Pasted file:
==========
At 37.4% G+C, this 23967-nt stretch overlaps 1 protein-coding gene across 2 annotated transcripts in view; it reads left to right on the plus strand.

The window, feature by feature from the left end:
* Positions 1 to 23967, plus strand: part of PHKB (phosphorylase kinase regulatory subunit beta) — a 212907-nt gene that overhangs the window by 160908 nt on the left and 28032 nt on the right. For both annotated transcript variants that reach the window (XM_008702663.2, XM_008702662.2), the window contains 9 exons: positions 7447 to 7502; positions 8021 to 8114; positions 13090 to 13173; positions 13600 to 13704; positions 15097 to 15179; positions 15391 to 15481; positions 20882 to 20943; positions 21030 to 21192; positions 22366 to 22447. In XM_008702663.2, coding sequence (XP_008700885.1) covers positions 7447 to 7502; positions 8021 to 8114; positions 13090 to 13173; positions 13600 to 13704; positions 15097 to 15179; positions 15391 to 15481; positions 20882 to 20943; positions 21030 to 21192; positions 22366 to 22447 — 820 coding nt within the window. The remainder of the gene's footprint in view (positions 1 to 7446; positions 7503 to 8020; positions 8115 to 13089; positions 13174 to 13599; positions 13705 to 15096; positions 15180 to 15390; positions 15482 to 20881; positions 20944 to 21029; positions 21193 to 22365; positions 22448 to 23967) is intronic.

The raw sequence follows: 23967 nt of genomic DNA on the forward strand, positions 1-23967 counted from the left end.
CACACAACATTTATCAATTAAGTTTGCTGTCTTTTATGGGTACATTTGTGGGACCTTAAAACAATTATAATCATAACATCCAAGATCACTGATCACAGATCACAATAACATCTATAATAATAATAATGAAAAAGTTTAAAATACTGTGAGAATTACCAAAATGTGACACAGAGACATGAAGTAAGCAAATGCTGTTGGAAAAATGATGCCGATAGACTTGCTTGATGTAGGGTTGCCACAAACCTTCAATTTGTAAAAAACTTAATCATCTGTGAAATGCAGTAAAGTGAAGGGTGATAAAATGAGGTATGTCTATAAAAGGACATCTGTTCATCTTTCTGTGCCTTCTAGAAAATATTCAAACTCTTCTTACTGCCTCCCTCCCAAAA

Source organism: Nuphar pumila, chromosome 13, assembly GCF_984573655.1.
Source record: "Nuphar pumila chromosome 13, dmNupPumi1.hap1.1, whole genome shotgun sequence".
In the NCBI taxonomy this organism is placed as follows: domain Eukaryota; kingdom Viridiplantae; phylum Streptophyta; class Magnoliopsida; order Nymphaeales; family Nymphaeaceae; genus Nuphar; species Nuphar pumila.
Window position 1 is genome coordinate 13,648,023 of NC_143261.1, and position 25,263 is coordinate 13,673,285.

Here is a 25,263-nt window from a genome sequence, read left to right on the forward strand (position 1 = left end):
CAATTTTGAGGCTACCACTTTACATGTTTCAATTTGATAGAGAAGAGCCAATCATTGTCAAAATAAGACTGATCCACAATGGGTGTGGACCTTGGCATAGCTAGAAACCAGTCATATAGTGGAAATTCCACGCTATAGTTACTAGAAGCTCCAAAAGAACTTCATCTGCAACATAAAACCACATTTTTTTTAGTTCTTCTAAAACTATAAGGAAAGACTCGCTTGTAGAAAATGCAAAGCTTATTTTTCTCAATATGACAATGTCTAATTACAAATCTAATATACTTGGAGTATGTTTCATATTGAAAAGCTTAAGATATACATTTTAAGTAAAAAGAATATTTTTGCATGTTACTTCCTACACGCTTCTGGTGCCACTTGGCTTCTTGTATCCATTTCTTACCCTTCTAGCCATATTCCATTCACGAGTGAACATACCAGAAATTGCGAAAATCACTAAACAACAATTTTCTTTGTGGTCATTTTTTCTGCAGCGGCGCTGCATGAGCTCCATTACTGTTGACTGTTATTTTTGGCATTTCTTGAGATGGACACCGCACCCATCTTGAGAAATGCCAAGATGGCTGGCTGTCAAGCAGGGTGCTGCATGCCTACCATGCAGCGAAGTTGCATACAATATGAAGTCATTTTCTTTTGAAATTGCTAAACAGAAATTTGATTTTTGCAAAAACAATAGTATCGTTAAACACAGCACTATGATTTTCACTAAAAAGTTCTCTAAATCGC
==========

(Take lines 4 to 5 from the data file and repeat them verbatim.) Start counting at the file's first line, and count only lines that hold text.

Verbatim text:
The raw sequence follows: 23967 nt of genomic DNA on the forward strand, positions 1-23967 counted from the left end.
CACACAACATTTATCAATTAAGTTTGCTGTCTTTTATGGGTACATTTGTGGGACCTTAAAACAATTATAATCATAACATCCAAGATCACTGATCACAGATCACAATAACATCTATAATAATAATAATGAAAAAGTTTAAAATACTGTGAGAATTACCAAAATGTGACACAGAGACATGAAGTAAGCAAATGCTGTTGGAAAAATGATGCCGATAGACTTGCTTGATGTAGGGTTGCCACAAACCTTCAATTTGTAAAAAACTTAATCATCTGTGAAATGCAGTAAAGTGAAGGGTGATAAAATGAGGTATGTCTATAAAAGGACATCTGTTCATCTTTCTGTGCCTTCTAGAAAATATTCAAACTCTTCTTACTGCCTCCCTCCCAAAA